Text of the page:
Monthly Archives: April 2012

WHEN Ilan El was an architecture student he was taught that ”just as concrete is a material, so too is light”. That is, it’s a basic and crucial element of design that should always be used efficiently and to its best effect. Still, he’s appalled by how little consideration people give to lighting. ”So often I walk into new flats or houses where so much effort and money has gone into design and you walk into the central lounge area, the heart of a home, and it’s fitted with down lights. Really brutal, ugly light. Why? Who wants to feel like they’re in a retail shop or pharmacy in their home?” El’s work usually begins with a visit to a client’s home to study the existing aesthetic and dimensions of a space: high ceilings or low; windows that welcome natural light and will reflect light at night; the need for decorative or task lights, or both. He talks about different qualities of light: warm or cool glows, sharp or soft light. Slowly, he says, people begin to appreciate how different types of light can alter the way they feel in a space. Alex Caldwell knew El for many years as a friend before asking his advice on where to buy a good reading lamp. When she couldn’t find what she was looking for, the conversation turned to El designing a bespoke lamp. He visited her home, the front room of which serves as her shiatsu studio, began asking questions about materials and eventually drew up sketches. The resulting design, the Kaf lamp, incorporates tarnished copper and two simple dishes on the top and bottom of the lamp. Light filters through an acrylic diffuser engraved with an art deco design of two fish. It was the first of three pieces Caldwell commissioned from El. She now has a custom-made version of Rain – an assembly of shimmering flutes that appear like raindrops in suspension – in her stairwell, and a Kah-du light in her studio. ”When I walk past the stairwell, especially at night, it gives me this really warm feeling and raises my spirits. It really opens the space and there’s something quite magical about the way the light reflects off the surrounding windows, like a Christmas tree. I’m not a person who’s involved with the creative arts but it’s been a lovely process to have someone take interest in how you use light and then interact with you and expand on your very small thoughts and ideas.” Read more:…


Shapes, shadows and interior design

In Japanese “IN-EI” means shadow and this is also the name of the new paper lamp designed for Artemide by fashion designer Issey Miyake and his research laboratory, Reality Lab. The material is made of 40% recycled PET bottles and in line with precise mathematical formulae is folded to create an origami-like light sculptures. The range includes pendant, table and floor lamps, each of them unique in their form, project distinct shadows within the room. All of the lamps are fitted with LEDs. The formal language of these pieces brings the “Akari” paper lamps to mind, created in the 1950s by Japanese designer Isamu Noguchi.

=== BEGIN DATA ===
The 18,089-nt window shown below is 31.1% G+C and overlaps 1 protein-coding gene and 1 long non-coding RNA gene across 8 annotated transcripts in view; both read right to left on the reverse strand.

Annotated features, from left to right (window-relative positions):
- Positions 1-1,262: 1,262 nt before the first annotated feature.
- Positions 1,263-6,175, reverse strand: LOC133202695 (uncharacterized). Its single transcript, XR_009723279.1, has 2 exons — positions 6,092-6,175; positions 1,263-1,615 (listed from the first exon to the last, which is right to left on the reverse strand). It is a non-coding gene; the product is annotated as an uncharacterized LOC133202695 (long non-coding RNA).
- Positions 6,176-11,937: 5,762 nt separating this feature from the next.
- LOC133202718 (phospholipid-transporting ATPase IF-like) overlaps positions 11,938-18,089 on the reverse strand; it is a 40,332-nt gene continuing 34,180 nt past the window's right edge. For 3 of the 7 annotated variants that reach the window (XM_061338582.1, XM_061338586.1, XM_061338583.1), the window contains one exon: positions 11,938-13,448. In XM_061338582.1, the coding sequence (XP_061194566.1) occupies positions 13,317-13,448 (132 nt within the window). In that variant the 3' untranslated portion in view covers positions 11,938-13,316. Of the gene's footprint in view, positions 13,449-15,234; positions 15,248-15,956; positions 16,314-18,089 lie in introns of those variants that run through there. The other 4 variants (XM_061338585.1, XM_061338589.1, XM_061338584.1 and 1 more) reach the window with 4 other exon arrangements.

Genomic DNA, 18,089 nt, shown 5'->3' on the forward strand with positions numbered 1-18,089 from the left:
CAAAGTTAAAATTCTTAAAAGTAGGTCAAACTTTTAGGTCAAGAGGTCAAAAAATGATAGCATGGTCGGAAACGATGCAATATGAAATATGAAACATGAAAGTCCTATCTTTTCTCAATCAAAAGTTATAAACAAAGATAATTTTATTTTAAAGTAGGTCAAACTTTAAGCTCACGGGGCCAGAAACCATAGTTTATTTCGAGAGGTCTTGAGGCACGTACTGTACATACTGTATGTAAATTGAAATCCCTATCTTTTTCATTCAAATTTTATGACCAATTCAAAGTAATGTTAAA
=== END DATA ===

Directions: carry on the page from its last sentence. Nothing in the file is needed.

Another luminaire, whose magnetic skin is designed to offer greater flexibility, is “Ipparco”, created for Artemide by Scottish designer Neil Poulton. A “light ring” held by a magnetic joint can be moved up and down the aluminum rod that is the luminaire’s stem and can be fixed at any point the user desires. “Ipparco” can also be rotated 360 degrees on both a vertical and horizontal axis.

A silver reverse and opal-white diffuser – at first glance, the round wall and ceiling light “Silverback” by Danish lighting manufacturer Louis Poulsen looks like many another timeless luminaires. However, the Copenhagen-based design group Kibisi (whose members include Jens Martin Skibsted, Lars Larsen and Bjarke Ingels) has fitted it out with a rather special feature: The silver reverse is curved in such a way that it reflects the structure of the wall or ceiling from which it hangs, and thus appears to merge into it. Furthermore, “Silverback” adorns wall and ceiling surfaces with a gleam that envelopes them like the moon’s halo. When determining the optimal curvature for the shell in relation to the flat wall and ceiling, the designers looked to water droplets on an even surface for inspiration.

Commissioned by Zumtobel, designers from Delugan Meissl Architects considered the effect of light and shadow when creating a new LED spotlight for use in a retail setting. “Iyon” serves to create light and dark areas, in which (according to the manufacturer’s own research) customers tend to frequent more than others. For cases of malfunction or emergency, the Dornbirn-based lighting specialist has also developed a series of emergency lighting in collaboration with Austrian design agency Eoos. “Onlite Resclite”, “Onlite Comsign 150”, “Onlite Puresign 150” and “Onlite Crossign 160” are rescue and safety lights which mark out escape routes in case of emergency.